Party Pills: Life After the ICU
In 2019, a 22-year-old Canberra man ended up in the ICU at Sydney’s Royal Prince Alfred hospital, after ingesting a contaminated ecstasy pill at Sydney’s Laneway music festival.
Dr Monica Barratt, a drug policy expert from RMIT University, claims in her study of Australian music festival attendees that almost 15 percent of drug induced deaths in young people was a result in the choice to consume MDMA at parties, festivals and ‘private places.’
Although the death percentage at festivals only makes up 4 percent of national deaths as a result of taking MDMA, the dangers of taking the drug do not go unnoticed within the nation. Dr Barratt reiterated to the Sydney Morning Herald that ‘MDMA isn’t necessarily safe’ no matter the dosage or purity.
A recent interview with a survivor of an MDMA overdose at a Sydney music festival, indicates the harsh realities that surround drug use and its dangers to young people within Australia.
The young man wished not to be named, so for the purpose of this interview we will be referring to him as Justin.
Justin’s MDMA experience serves as a reminder to the young Australian community of the harsh realities surrounding taking illicit and untested substances at a music festival.
Rebecca: Tell me a little bit about the day of the festival. Where were you?
Justin: This particular festival was Laneway festival in Sydney, 2019. I remember that it was hot. Very hot. I had just returned from Japan and was excited to hang out with my friends. We were all drinking alcohol, but I remember drinking a lot of water because of the heat. A lot of my friends were taking drugs, because it’s a normal thing to do at a festival.
Rebecca: What kind of drugs were your friends taking? Did you participate in the drug use?
Justin: I took two MDMA [ecstasy] pills that I got from two close friends, who got the pills from the same source. Because I was in Japan for three weeks, I didn’t have my own drugs. I wasn’t planning on taking them, but my friends wanted me to join in the fun. I got offered the first pill for free from a friend and took it at around 12pm. Another friend offered me a second pill at around 2pm. I did not take the pills at the same time.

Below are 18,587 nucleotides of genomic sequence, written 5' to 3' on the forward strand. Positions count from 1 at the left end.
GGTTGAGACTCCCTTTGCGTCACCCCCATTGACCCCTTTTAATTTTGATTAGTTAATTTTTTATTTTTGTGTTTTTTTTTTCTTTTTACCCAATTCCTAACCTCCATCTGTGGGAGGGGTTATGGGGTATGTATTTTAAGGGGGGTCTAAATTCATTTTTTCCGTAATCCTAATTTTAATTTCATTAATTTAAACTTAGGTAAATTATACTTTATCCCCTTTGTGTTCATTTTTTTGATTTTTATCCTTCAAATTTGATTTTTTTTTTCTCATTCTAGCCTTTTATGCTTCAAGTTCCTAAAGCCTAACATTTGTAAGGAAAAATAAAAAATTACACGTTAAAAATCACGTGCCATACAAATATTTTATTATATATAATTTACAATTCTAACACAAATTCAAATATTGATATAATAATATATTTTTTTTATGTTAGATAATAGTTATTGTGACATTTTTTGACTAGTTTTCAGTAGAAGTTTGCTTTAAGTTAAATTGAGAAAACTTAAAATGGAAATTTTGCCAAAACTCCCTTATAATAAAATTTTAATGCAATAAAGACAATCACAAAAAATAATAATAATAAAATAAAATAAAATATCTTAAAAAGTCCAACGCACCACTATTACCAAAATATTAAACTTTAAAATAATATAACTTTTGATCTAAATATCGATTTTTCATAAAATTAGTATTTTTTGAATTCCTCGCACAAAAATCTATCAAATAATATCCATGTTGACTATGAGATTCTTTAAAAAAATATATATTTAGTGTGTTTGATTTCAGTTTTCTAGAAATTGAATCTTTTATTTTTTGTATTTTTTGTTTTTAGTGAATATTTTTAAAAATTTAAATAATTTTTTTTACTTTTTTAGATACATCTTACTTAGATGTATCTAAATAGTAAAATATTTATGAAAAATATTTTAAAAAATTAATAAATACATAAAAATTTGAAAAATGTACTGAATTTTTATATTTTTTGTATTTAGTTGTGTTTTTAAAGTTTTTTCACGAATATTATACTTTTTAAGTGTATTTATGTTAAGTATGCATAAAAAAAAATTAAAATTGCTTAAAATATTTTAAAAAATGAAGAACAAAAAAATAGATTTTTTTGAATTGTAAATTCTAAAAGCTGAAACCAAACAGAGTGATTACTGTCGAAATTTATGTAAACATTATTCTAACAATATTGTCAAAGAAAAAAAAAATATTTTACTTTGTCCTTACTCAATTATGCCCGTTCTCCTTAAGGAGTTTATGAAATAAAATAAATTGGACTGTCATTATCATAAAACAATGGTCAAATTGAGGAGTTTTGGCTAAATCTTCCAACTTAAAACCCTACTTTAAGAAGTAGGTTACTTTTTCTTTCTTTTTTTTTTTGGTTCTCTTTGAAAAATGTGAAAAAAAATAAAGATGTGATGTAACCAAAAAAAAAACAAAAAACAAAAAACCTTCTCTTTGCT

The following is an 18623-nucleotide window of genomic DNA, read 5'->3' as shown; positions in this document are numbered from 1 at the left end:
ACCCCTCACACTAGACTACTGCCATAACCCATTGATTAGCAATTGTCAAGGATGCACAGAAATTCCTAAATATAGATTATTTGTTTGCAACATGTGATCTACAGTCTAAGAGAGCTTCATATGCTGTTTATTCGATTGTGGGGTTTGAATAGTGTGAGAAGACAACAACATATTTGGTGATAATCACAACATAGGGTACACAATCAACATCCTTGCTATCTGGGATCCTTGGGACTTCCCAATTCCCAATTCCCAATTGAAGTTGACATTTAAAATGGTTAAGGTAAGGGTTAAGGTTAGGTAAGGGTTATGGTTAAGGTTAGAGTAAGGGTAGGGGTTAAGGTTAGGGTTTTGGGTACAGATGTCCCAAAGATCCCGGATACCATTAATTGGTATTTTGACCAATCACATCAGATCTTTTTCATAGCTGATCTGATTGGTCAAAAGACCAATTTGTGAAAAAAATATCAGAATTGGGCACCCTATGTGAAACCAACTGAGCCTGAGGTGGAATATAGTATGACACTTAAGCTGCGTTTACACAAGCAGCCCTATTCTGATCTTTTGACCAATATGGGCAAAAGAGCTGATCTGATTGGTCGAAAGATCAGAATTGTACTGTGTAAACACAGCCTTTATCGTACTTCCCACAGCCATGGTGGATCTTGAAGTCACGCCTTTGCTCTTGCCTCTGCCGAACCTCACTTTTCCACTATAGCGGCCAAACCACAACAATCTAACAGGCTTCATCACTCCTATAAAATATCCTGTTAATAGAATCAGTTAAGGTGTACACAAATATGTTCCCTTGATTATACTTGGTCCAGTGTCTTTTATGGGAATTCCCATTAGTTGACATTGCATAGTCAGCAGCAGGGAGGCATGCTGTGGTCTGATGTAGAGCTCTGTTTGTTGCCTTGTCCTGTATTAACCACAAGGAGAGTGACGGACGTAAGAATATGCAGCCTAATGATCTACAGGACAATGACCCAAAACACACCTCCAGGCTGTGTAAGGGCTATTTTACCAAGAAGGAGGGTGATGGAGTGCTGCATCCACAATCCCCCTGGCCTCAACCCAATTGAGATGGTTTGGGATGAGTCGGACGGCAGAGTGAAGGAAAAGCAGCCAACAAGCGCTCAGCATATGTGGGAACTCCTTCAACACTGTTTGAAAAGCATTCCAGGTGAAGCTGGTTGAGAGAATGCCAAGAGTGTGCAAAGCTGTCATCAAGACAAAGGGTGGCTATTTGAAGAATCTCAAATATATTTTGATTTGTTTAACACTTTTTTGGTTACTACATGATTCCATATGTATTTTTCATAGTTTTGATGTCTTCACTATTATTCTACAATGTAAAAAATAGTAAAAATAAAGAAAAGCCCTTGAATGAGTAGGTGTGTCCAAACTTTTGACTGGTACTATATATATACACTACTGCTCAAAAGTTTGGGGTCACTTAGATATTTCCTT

Rebecca: What do you remember after you took the Ecstasy pills and how did you feel?
Justin: I have taken more than two MDMA pills at different festivals before. My body has never reacted negatively to ecstasy and it has always been a fun high. After [taking] my second pill I remember feeling strange. It felt different to the other times I had taken MDMA. I felt fuzzy and shaky, something I hadn’t experienced before.
I also remember being in the Denzel Curry mosh pit. It was hot and people were pushing each other around. It was a rough mosh. All I remember was falling over. When I first fell over, I stood back up, but I felt pins and needles through my legs. I think I fell over about three times. The final time I collapsed, I felt my friend that was behind me catch me, but I don’t remember much after that. I woke up in hospital in the ICU a few days later.